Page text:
Seven Stanzas for Easter

Make no mistake: if he rose at all

It was as His body;

If the cell’s dissolution did not reverse, the molecule reknit,

The amino acids rekindle,

The Church will fall.

It was not as the flowers,

Each soft spring recurrent;

It was not as His Spirit in the mouths and fuddled eyes of the

Eleven apostles;

It was as His flesh; ours.

The same hinged thumbs and toes

The same valved heart

That–pierced–died, withered, paused, and then regathered

Out of enduring Might

New strength to enclose.

Let us not mock God with metaphor,

Analogy, sidestepping, transcendence,

Making of the event a parable, a sign painted in the faded

Credulity of earlier ages:

Let us walk through the door.

The stone is rolled back, not papier-mache,

Not a stone in a story,

But the vast rock of materiality that in the slow grinding of

Time will eclipse for each of us

The wide light of day.

And if we have an angel at the tomb,

Make it a real angel,

Weighty with Max Planck’s quanta, vivid with hair, opaque in

The dawn light, robed in real linen

Spun on a definite loom.

Let us not seek to make it less monstrous,

For our own convenience, our own sense of beauty,

Lest, awakened in one unthinkable hour, we are embarrassed

By the miracle,

And crushed by remonstrance.

Seven Stanzas for Easter – John Updike

[Hat tip: Andrew]

“. . . with ah! bright wings.”

I like this poem.

God’s Grandeur

THE WORLD is charged with the grandeur of God.

It will flame out, like shining from shook foil;

It gathers to a greatness, like the ooze of oil

Crushed. Why do men then now not reck his rod?

Generations have trod, have trod, have trod;

And all is seared with trade; bleared, smeared with toil;

And wears man’s smudge and shares man’s smell: the soil

Is bare now, nor can foot feel, being shod.

And for all this, nature is never spent;

There lives the dearest freshness deep down things;

And though the last lights off the black West went

Oh, morning, at the brown brink eastward, springs–

Because the Holy Ghost over the bent

World broods with warm breast and with ah! bright wings.

– Gerard Manley Hopkins (1844—89)

I think it’s that last line especially that does it for me.

In some ways it reminds me of that early verse in Genesis:

“And the Spirit of God was hovering over the face of the waters.” – Genesis 1:2b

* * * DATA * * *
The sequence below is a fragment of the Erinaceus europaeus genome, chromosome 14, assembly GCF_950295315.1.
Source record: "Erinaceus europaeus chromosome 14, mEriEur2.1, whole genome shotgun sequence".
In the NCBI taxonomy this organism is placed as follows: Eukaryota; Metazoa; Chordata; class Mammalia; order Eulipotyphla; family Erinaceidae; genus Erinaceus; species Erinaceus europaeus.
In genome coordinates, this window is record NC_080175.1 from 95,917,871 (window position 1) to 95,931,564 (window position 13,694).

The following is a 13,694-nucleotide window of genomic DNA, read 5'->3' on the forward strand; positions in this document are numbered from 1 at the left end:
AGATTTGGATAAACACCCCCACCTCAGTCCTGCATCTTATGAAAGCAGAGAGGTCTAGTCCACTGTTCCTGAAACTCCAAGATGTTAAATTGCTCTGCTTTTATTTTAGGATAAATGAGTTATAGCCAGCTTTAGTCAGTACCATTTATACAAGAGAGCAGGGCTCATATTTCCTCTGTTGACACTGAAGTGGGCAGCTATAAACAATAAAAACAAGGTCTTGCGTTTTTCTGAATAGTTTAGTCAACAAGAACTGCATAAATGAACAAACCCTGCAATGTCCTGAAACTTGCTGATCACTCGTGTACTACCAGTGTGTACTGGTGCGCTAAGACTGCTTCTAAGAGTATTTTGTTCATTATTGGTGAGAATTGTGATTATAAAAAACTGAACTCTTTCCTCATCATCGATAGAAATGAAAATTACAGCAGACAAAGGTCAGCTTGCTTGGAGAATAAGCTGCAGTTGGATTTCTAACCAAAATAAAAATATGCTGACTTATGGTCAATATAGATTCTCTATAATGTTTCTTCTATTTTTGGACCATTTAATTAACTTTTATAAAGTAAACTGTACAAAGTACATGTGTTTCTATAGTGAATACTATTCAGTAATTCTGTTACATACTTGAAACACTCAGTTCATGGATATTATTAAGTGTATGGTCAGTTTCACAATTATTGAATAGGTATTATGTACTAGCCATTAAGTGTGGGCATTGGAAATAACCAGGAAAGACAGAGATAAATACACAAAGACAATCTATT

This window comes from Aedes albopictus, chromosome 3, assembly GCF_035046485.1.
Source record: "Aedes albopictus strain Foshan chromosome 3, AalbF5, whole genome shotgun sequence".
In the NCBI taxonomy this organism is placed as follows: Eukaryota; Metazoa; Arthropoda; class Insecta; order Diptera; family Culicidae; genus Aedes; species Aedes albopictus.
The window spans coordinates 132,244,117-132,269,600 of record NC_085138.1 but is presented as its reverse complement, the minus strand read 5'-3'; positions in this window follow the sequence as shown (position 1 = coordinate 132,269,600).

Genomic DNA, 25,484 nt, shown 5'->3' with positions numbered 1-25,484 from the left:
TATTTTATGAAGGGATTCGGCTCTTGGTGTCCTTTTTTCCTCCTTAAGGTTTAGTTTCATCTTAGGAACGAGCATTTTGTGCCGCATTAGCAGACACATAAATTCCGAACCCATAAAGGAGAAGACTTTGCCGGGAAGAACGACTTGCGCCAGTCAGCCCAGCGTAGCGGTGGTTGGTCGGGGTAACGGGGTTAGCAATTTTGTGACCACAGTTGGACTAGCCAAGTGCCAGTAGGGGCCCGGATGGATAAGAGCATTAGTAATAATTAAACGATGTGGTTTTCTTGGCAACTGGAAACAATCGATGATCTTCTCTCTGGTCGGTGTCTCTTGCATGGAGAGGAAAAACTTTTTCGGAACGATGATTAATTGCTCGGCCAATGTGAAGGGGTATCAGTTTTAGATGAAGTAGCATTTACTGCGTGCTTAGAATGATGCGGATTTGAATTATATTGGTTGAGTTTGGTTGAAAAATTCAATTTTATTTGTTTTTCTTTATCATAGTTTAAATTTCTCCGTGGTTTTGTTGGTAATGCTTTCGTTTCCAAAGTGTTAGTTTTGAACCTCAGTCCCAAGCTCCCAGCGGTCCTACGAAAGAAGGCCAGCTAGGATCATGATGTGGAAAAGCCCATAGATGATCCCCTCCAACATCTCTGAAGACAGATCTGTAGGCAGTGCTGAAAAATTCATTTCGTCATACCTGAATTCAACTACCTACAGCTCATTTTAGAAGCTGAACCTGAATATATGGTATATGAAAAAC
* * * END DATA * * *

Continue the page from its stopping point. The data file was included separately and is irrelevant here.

Oh the creativity, the attention to detail, the mighty, thoughtful, brooding, exquisite genius of our Lord! It is overwhelming to think of it, this vast creation: from the subatomic particle to the mighty wheeling galaxies. This poem, somehow, made me think of that, and of the created order, now bent and broken but one day made complete. And it made me think of my place in it, broken and incomplete as I am, ridiculous of body and of shaky mental constitution, but destined for complete redemption. The morning will spring forth in the east.

These small and perishable bodies we now have were given to us as ponies are given to schoolboys. We must learn to manage; not that we may someday be free of horses altogether but that someday we may ride bare-back, confident and rejoicing, those greater mounts, those winged, shining and world-shaking horses which perhaps even now expect us with impatience, pawing and snorting in the King’s stables. Not that the gallop would be of any value unless it were a gallop with the King; but how else – since He has retained His own charger – should we accompany Him?

– C.S. Lewis

[hat tip: Theology of the Body]

A New Jerusalem

I recently bought a large book of poetry. I was just thumbing through it at the bookstore and the first poem I came to was A New Jerusalem by William Blake, and that prompted me to buy the book.

I can’t put my finger on it, but for some reason this poem blows me away. I think partly because I’ve heard it set to music. It was featured in the funeral scene of Chariots of Fire and also, of all places, in a great cover of the hymn by Emerson, Lake and Palmer on their album Brain Salad Surgery (gross title, good album).

A New Jerusalem

And did those feet in ancient time

Walk upon England’s mountains green?

And was the holy Lamb of God

On England’s pleasant pastures seen?

And did the Countenance Divine

Shine forth upon our clouded hills?

And was Jerusalem builded here

Among these dark satanic mills?

Bring me my bow of burning gold!

Bring me my arrows of desire!

Bring me my spear! O clouds, unfold!

Bring me my chariot of fire!

I will not cease from mental fight,

Nor shall my sword sleep in my hand

Till we have built Jerusalem

In England’s green and pleasant land.

William Blake